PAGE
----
Elijah Muhammad’s Nation of Islam: Separatism, Regendering, and a Secular Approach to Black Power after Malcolm X (1965–1975)

  • Ula Taylor

Abstract

Why would anyone become a member of the Nation of Islam after the assassination of Malcolm X (El-Hajj Malik El-Shabazz) on February 21, 1965, in New York’s Audubon Ballroom? More than any other leader, Malcolm X stood at the ideological vortex in the dynamic movement for black liberation. His fiercely smart rhetoric helped to shift the dominant political struggle from a strategy of civil rights liberalism to eclectic expressions of black nationalism. As the most charismatic and visible spokesperson for the Nation of Islam, Malcolm moved beyond the Honorable Elijah Muhammad’s (the Nation of Islam’s undisputed leader from 1934 to 1975) call for economic self-sufficiency and his prophecy of divine intervention to a paradigm of activist nationalism. Combining an application of armed self-defense “by any means necessary” (in a political climate that hosted racist government repression in the form of the state police) along with a lethal critique of white folks as “devils,” Malcolm appealed to the most socially isolated, politically dispossessed, and economically desperate members of the black proletariat. It was Malcolm’s undivided commitment to create a powerful group of “believers” in the Nation of Islam that resulted in a substantial membership increase. In 1955, there were only 16 temples largely located in the urban North, but by 1960 over 50 temples were sprinkled throughout the United States with registered membership estimated between 50,000 and 250,000.1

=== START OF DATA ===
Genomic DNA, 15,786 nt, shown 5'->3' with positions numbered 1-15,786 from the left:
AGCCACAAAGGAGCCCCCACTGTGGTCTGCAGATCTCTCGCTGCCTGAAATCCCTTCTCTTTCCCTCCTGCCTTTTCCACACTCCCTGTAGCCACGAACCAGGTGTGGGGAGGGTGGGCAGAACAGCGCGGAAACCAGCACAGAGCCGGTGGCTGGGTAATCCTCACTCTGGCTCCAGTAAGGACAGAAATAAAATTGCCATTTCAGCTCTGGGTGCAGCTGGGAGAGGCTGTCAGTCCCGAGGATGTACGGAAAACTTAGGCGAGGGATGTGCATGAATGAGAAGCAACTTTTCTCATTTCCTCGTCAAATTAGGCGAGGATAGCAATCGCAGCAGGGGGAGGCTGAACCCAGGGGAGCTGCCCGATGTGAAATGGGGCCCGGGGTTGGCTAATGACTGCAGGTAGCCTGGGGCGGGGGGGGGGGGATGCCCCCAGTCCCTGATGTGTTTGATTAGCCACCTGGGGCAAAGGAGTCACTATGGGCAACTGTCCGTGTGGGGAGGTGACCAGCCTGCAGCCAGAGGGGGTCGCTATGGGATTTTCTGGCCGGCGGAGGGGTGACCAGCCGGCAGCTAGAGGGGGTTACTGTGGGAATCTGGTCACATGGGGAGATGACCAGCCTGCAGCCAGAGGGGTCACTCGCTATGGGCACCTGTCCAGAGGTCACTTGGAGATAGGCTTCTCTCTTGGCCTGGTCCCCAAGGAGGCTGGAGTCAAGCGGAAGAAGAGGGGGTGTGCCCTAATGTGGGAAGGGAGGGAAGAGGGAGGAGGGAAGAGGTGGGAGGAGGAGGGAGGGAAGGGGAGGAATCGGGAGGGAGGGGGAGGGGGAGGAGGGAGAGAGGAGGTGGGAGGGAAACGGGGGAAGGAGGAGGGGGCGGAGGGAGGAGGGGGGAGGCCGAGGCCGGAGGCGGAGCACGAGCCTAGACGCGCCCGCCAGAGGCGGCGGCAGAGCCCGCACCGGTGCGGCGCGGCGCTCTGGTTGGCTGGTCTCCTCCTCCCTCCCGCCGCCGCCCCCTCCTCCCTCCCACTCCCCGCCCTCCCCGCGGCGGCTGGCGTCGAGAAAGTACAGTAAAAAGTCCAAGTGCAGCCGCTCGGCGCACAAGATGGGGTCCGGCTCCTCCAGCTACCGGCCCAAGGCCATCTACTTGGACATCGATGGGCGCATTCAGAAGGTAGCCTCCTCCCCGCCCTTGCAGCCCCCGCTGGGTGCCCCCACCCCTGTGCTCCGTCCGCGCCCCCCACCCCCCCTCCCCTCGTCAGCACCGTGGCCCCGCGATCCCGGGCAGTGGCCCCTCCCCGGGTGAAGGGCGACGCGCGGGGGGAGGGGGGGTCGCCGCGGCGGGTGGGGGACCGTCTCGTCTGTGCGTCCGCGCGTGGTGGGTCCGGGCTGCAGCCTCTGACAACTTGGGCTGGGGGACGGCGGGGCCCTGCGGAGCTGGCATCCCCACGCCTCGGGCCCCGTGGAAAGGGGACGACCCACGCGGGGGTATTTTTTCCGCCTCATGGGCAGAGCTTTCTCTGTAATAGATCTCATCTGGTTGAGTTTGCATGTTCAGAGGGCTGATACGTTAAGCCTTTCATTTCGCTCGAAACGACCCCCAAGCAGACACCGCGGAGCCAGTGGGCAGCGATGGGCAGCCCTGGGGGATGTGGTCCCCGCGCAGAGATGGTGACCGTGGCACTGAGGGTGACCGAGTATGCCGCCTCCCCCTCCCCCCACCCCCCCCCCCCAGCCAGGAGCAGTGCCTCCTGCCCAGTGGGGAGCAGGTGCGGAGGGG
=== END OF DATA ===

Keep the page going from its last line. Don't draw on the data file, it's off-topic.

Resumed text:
Keywords

Vortex American Identity Tate Reso Stake 

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Notes

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Copyright information

© Jeanne Theoharis and Komozi Woodard, with Matthew Countryman 2003

Authors and Affiliations

  • Ula Taylor

There are no affiliations available

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